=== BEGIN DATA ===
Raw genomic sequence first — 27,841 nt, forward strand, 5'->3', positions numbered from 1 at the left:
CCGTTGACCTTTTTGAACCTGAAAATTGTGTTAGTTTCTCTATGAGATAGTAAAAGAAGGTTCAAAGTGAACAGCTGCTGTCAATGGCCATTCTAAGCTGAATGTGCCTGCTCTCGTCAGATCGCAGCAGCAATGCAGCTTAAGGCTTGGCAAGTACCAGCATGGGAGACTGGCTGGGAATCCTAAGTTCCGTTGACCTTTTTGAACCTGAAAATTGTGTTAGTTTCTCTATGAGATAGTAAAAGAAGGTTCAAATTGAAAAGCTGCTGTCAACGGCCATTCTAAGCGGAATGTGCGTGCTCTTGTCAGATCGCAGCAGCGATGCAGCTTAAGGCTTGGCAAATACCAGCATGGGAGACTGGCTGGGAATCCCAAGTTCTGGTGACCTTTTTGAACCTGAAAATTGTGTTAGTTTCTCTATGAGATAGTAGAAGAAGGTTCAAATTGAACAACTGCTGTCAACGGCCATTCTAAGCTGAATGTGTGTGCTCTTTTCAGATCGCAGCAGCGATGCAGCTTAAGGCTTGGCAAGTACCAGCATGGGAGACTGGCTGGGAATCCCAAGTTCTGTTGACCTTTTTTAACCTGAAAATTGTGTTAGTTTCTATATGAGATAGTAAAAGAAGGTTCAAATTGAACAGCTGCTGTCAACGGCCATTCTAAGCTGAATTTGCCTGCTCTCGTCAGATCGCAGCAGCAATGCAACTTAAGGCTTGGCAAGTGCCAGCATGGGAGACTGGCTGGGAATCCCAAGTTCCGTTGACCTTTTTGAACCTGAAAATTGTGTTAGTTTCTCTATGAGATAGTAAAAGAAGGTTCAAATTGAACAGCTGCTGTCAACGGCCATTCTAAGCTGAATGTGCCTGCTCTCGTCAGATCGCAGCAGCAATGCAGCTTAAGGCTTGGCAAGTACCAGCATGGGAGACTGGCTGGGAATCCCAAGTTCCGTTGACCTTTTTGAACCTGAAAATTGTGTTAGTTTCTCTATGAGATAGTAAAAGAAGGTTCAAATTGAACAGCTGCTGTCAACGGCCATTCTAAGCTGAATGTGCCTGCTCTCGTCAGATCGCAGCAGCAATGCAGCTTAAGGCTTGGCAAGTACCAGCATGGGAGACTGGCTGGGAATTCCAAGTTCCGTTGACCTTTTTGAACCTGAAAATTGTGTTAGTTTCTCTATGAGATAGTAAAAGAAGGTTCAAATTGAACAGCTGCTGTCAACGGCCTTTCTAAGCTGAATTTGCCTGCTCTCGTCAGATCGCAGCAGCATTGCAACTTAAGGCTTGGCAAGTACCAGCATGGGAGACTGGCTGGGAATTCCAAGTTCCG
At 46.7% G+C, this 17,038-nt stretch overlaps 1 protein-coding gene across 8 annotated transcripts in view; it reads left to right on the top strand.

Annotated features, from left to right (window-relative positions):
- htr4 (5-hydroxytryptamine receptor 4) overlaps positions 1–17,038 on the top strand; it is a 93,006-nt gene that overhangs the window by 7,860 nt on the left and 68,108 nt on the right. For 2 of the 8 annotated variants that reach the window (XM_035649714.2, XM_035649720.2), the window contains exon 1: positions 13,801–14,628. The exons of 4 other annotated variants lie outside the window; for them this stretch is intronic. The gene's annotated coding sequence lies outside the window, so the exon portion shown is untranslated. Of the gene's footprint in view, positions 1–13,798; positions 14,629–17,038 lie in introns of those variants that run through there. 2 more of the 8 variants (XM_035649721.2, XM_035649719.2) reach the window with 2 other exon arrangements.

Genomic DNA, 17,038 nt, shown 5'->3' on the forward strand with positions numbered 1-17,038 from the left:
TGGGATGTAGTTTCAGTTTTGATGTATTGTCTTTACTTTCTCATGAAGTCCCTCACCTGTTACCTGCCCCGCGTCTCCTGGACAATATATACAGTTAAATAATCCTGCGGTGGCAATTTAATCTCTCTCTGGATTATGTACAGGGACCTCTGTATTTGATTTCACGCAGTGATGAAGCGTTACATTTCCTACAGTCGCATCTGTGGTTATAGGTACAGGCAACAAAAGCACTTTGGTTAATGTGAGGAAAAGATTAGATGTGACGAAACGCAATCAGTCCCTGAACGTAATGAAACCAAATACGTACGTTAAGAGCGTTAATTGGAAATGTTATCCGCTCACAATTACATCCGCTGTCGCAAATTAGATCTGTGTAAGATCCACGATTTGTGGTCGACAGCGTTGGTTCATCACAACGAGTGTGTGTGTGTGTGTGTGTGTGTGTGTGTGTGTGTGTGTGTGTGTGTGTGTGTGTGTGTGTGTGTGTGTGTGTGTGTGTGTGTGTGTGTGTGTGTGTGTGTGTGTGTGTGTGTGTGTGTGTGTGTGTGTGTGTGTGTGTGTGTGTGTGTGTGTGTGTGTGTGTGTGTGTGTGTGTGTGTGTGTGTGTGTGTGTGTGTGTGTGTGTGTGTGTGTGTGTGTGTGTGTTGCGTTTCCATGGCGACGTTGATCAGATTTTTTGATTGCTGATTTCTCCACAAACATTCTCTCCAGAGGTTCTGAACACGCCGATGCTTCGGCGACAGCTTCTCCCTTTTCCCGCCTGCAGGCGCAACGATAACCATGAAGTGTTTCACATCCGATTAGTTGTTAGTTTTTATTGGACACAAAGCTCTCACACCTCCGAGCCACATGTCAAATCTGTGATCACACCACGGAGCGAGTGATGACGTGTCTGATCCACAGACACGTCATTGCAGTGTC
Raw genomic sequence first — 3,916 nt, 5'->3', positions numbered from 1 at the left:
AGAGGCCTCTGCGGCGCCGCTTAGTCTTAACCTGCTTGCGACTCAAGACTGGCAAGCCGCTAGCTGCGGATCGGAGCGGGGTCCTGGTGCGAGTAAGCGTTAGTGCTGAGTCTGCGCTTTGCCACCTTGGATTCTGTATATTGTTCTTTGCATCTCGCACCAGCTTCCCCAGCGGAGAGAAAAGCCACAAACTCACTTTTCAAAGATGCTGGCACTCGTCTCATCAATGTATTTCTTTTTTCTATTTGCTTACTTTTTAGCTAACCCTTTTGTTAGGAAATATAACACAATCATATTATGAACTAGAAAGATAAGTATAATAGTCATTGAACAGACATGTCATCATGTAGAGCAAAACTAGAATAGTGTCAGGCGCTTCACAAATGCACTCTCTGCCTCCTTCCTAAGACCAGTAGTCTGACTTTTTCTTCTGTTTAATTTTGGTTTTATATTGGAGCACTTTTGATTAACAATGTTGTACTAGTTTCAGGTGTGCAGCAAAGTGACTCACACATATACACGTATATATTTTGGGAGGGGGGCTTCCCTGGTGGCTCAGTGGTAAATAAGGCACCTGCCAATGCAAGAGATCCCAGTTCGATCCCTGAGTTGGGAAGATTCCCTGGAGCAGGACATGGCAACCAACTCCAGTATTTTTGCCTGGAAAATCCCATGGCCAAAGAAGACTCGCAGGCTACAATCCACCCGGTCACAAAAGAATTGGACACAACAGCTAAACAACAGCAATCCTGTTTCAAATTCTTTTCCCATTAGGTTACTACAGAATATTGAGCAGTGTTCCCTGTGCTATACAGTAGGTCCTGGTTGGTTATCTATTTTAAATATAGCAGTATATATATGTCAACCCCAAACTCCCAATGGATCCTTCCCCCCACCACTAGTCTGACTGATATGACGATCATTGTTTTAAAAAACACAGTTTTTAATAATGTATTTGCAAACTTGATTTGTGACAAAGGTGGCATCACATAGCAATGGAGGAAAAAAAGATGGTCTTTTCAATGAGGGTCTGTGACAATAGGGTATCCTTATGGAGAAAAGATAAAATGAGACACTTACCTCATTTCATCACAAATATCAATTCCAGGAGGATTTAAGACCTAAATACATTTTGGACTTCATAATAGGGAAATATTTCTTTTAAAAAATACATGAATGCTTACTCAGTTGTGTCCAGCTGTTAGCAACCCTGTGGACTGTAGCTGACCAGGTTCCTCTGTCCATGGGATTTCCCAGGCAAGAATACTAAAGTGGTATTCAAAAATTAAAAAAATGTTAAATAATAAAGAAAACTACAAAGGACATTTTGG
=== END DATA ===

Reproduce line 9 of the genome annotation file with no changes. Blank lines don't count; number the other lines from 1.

AGAGGCCTCTGCGGCGCCGCTTAGTCTTAACCTGCTTGCGACTCAAGACTGGCAAGCCGCTAGCTGCGGATCGGAGCGGGGTCCTGGTGCGAGTAAGCGTTAGTGCTGAGTCTGCGCTTTGCCACCTTGGATTCTGTATATTGTTCTTTGCATCTCGCACCAGCTTCCCCAGCGGAGAGAAAAGCCACAAACTCACTTTTCAAAGATGCTGGCACTCGTCTCATCAATGTATTTCTTTTTTCTATTTGCTTACTTTTTAGCTAACCCTTTTGTTAGGAAATATAACACAATCATATTATGAACTAGAAAGATAAGTATAATAGTCATTGAACAGACATGTCATCATGTAGAGCAAAACTAGAATAGTGTCAGGCGCTTCACAAATGCACTCTCTGCCTCCTTCCTAAGACCAGTAGTCTGACTTTTTCTTCTGTTTAATTTTGGTTTTATATTGGAGCACTTTTGATTAACAATGTTGTACTAGTTTCAGGTGTGCAGCAAAGTGACTCACACATATACACGTATATATTTTGGGAGGGGGGCTTCCCTGGTGGCTCAGTGGTAAATAAGGCACCTGCCAATGCAAGAGATCCCAGTTCGATCCCTGAGTTGGGAAGATTCCCTGGAGCAGGACATGGCAACCAACTCCAGTATTTTTGCCTGGAAAATCCCATGGCCAAAGAAGACTCGCAGGCTACAATCCACCCGGTCACAAAAGAATTGGACACAACAGCTAAACAACAGCAATCCTGTTTCAAATTCTTTTCCCATTAGGTTACTACAGAATATTGAGCAGTGTTCCCTGTGCTATACAGTAGGTCCTGGTTGGTTATCTATTTTAAATATAGCAGTATATATATGTCAACCCCAAACTCCCAATGGATCCTTCCCCCCACCACTAGTCTGACTGATATGACGATCATTGTTTTAAAAAACACAGTTTTTAATAATGTATTTGCAAACTTGATTTGTGACAAAGGTGGCATCACATAGCAATGGAGGAAAAAAAGATGGTCTTTTCAATGAGGGTCTGTGACAATAGGGTATCCTTATGGAGAAAAGATAAAATGAGACACTTACCTCATTTCATCACAAATATCAATTCCAGGAGGATTTAAGACCTAAATACATTTTGGACTTCATAATAGGGAAATATTTCTTTTAAAAAATACATGAATGCTTACTCAGTTGTGTCCAGCTGTTAGCAACCCTGTGGACTGTAGCTGACCAGGTTCCTCTGTCCATGGGATTTCCCAGGCAAGAATACTAAAGTGGTATTCAAAAATTAAAAAAATGTTAAATAATAAAGAAAACTACAAAGGACATTTTGG